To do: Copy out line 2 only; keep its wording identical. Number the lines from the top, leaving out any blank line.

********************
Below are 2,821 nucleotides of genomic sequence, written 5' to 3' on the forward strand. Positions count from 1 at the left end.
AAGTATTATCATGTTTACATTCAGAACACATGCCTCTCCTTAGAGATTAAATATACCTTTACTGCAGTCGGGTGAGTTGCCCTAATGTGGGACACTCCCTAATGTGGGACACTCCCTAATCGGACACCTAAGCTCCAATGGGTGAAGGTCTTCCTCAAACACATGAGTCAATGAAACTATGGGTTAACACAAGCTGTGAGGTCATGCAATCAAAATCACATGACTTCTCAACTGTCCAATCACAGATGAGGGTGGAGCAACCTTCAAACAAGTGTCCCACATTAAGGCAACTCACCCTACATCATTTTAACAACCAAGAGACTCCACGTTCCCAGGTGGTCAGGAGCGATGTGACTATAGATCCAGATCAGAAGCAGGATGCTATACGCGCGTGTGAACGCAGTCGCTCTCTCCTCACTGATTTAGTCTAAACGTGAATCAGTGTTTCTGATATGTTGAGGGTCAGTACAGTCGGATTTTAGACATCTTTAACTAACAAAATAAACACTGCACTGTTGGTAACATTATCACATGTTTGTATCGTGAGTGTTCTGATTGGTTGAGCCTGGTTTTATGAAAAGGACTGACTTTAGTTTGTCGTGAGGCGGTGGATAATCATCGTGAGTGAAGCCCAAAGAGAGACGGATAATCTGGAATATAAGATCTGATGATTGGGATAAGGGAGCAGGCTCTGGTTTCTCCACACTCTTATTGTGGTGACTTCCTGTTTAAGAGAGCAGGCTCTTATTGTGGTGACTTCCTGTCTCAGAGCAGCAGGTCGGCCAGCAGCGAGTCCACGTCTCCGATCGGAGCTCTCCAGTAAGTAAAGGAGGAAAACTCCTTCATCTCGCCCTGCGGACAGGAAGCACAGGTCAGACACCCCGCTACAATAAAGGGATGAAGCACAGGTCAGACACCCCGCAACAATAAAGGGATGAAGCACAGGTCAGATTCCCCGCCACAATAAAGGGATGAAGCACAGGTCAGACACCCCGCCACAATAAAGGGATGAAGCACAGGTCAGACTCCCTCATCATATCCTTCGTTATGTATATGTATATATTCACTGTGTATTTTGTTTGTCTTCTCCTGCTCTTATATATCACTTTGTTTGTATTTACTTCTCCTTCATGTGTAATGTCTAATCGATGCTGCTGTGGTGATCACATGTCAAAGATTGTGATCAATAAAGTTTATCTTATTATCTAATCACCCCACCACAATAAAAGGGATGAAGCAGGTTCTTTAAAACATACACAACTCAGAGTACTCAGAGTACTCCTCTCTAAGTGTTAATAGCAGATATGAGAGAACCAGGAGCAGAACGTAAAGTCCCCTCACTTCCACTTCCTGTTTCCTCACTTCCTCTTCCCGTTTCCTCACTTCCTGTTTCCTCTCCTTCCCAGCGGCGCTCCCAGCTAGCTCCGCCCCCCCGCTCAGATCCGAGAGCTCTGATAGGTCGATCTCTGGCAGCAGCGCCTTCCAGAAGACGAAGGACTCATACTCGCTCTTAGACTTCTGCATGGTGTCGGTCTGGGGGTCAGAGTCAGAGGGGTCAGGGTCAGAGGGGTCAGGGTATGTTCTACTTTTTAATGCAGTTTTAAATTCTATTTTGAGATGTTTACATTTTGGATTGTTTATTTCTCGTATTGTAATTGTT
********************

AAGTATTATCATGTTTACATTCAGAACACATGCCTCTCCTTAGAGATTAAATATACCTTTACTGCAGTCGGGTGAGTTGCCCTAATGTGGGACACTCCCTAATGTGGGACACTCCCTAATCGGACACCTAAGCTCCAATGGGTGAAGGTCTTCCTCAAACACATGAGTCAATGAAACTATGGGTTAACACAAGCTGTGAGGTCATGCAATCAAAATCACATGACTTCTCAACTGTCCAATCACAGATGAGGGTGGAGCAACCTTCAAACAAGTGTCCCACATTAAGGCAACTCACCCTACATCATTTTAACAACCAAGAGACTCCACGTTCCCAGGTGGTCAGGAGCGATGTGACTATAGATCCAGATCAGAAGCAGGATGCTATACGCGCGTGTGAACGCAGTCGCTCTCTCCTCACTGATTTAGTCTAAACGTGAATCAGTGTTTCTGATATGTTGAGGGTCAGTACAGTCGGATTTTAGACATCTTTAACTAACAAAATAAACACTGCACTGTTGGTAACATTATCACATGTTTGTATCGTGAGTGTTCTGATTGGTTGAGCCTGGTTTTATGAAAAGGACTGACTTTAGTTTGTCGTGAGGCGGTGGATAATCATCGTGAGTGAAGCCCAAAGAGAGACGGATAATCTGGAATATAAGATCTGATGATTGGGATAAGGGAGCAGGCTCTGGTTTCTCCACACTCTTATTGTGGTGACTTCCTGTTTAAGAGAGCAGGCTCTTATTGTGGTGACTTCCTGTCTCAGAGCAGCAGGTCGGCCAGCAGCGAGTCCACGTCTCCGATCGGAGCTCTCCAGTAAGTAAAGGAGGAAAACTCCTTCATCTCGCCCTGCGGACAGGAAGCACAGGTCAGACACCCCGCTACAATAAAGGGATGAAGCACAGGTCAGACACCCCGCAACAATAAAGGGATGAAGCACAGGTCAGATTCCCCGCCACAATAAAGGGATGAAGCACAGGTCAGACACCCCGCCACAATAAAGGGATGAAGCACAGGTCAGACTCCCTCATCATATCCTTCGTTATGTATATGTATATATTCACTGTGTATTTTGTTTGTCTTCTCCTGCTCTTATATATCACTTTGTTTGTATTTACTTCTCCTTCATGTGTAATGTCTAATCGATGCTGCTGTGGTGATCACATGTCAAAGATTGTGATCAATAAAGTTTATCTTATTATCTAATCACCCCACCACAATAAAAGGGATGAAGCAGGTTCTTTAAAACATACACAACTCAGAGTACTCAGAGTACTCCTCTCTAAGTGTTAATAGCAGATATGAGAGAACCAGGAGCAGAACGTAAAGTCCCCTCACTTCCACTTCCTGTTTCCTCACTTCCTCTTCCCGTTTCCTCACTTCCTGTTTCCTCTCCTTCCCAGCGGCGCTCCCAGCTAGCTCCGCCCCCCCGCTCAGATCCGAGAGCTCTGATAGGTCGATCTCTGGCAGCAGCGCCTTCCAGAAGACGAAGGACTCATACTCGCTCTTAGACTTCTGCATGGTGTCGGTCTGGGGGTCAGAGTCAGAGGGGTCAGGGTCAGAGGGGTCAGGGTATGTTCTACTTTTTAATGCAGTTTTAAATTCTATTTTGAGATGTTTACATTTTGGATTGTTTATTTCTCGTATTGTAATTGTT